- On Morals by William of Auvergne
A professor of theology at the university of Paris in the 1220s and bishop of Paris from 1228 until his death in 1249, William of Auvergne was also a prolific author. The seven parts of his massive Magisterium divinale et sapientiale [Teaching on God and Wisdom], an encyclopedic theological and philosophical work written and revised over many years, cover more than 1100 folio pages in the 1674 edition of his collected works, still the standard reference for the majority of his writings in the absence of modern critical editions. Over the last several decades, Roland J. Teske has published a series of English translations of portions of William’s Magisterium and other works, the latest of which is the book under review.
A successor to Teske’s translation of On the Virtues (De virtutibus, Milwaukee, 2009), On Morals (De moribus) is the second of six sections that make up the larger treatise De virtutibus et vitiis [On the Virtues and the Vices], itself the seventh part of the overall Magisterium. The text used for the translation is that of the 1674 edition, [End Page 154] with conjectural emendations noted in the footnotes; it does not appear that any manuscripts were consulted. Teske attempts to identify William’s quotations and provides an index of scriptural references and an index of other works cited by William, but further annotation is minimal. The introduction gives basic information about William’s life and summarizes the work translated.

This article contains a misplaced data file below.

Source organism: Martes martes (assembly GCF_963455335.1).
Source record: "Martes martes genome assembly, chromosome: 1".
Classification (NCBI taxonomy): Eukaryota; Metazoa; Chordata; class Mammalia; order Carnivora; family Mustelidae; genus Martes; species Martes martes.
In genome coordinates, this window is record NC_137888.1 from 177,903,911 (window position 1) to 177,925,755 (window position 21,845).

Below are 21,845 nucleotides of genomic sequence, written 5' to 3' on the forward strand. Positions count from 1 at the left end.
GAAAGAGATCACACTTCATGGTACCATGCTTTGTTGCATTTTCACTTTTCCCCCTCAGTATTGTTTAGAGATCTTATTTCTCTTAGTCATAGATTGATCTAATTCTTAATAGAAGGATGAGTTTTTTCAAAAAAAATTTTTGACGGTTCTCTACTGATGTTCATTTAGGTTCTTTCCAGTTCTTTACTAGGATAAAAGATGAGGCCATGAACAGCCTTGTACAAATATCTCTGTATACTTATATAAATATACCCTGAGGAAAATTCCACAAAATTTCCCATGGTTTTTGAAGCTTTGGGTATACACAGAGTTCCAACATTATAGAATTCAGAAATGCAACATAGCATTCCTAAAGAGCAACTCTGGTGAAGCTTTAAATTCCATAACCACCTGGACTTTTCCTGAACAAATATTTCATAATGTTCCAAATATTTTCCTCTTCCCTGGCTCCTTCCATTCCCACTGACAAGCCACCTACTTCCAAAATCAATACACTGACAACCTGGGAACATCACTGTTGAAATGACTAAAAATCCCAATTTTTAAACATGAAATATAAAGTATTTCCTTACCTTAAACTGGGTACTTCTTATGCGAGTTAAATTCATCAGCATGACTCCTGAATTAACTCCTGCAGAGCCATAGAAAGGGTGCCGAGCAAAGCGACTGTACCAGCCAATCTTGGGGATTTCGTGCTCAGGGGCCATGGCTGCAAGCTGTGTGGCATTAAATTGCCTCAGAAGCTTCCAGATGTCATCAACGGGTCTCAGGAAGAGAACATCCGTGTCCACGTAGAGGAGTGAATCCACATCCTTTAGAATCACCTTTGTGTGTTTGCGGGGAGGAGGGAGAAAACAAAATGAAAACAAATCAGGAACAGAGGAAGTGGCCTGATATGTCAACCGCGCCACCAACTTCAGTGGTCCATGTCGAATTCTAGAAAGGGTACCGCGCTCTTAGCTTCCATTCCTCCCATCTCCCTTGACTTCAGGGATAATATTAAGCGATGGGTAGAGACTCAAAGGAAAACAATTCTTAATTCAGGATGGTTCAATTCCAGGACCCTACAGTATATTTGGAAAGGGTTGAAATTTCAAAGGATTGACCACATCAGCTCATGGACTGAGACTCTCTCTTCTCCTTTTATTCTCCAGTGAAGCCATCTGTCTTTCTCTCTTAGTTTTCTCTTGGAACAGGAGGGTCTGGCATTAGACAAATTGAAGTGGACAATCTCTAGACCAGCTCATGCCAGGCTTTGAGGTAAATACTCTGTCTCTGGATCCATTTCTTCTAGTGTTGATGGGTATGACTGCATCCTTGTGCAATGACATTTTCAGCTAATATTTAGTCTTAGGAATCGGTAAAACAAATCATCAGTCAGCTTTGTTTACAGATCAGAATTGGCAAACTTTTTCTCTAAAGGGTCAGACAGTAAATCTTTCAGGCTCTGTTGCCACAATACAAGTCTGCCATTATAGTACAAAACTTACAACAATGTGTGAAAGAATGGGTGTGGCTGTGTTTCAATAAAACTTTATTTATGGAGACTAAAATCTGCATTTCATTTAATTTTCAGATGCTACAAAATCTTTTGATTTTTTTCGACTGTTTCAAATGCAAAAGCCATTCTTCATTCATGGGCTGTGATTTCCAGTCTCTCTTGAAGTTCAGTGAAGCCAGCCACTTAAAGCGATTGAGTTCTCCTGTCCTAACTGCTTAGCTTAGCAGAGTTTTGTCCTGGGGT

Where On the Virtues discusses general questions related to virtue, On Morals takes up nine specific virtues: faith, fear, hope, charity, piety, zeal, poverty, humility, and patience. With the exception of humility, who is naturally too humble to speak in her own praise, each of the personified virtues speaks in the first person, describing her benefits to her possessor and the sins and contrary dispositions against which she is a defense or a remedy. For the most part, these are presented in broadly applicable terms, with plentiful quotation from and allusion to scripture and tradition, but the particular concerns of a thirteenth-century bishop occasionally shine through, as in William’s extended condemnation of supposedly zealous reformers of religious life who kill souls with the violence of their efforts at correction, instead of healing them by means of a more judicious approach (pp. 104–14), and his defense of the compatibility of monastic corporate ownership with individual poverty (pp. 143–50). A recurring image is that of virtue as a shrewd businesswoman laying up treasure in heaven, in ways that range from charity’s partnership in the good works of all who share in the fellowship of the Holy Spirit (pp. 51–53) to patience’s conversion of earthly tribulation into payment of the penitential debt owed for sin (pp. 217–22), among others.
While the translation is generally accurate and readable, typographical errors and infelicities are disturbingly frequent. Also, what reader requires no explanation for “Parasceve,” better known as Good Friday (pp. 82–83), but needs to have references to various coins rendered as references to dollars and nickels (pp. 49, 152, 228)? However, Teske has once again made an interesting medieval text available to students and others without Latin, and we can only hope that he will continue to add to his already impressive contributions in this regard.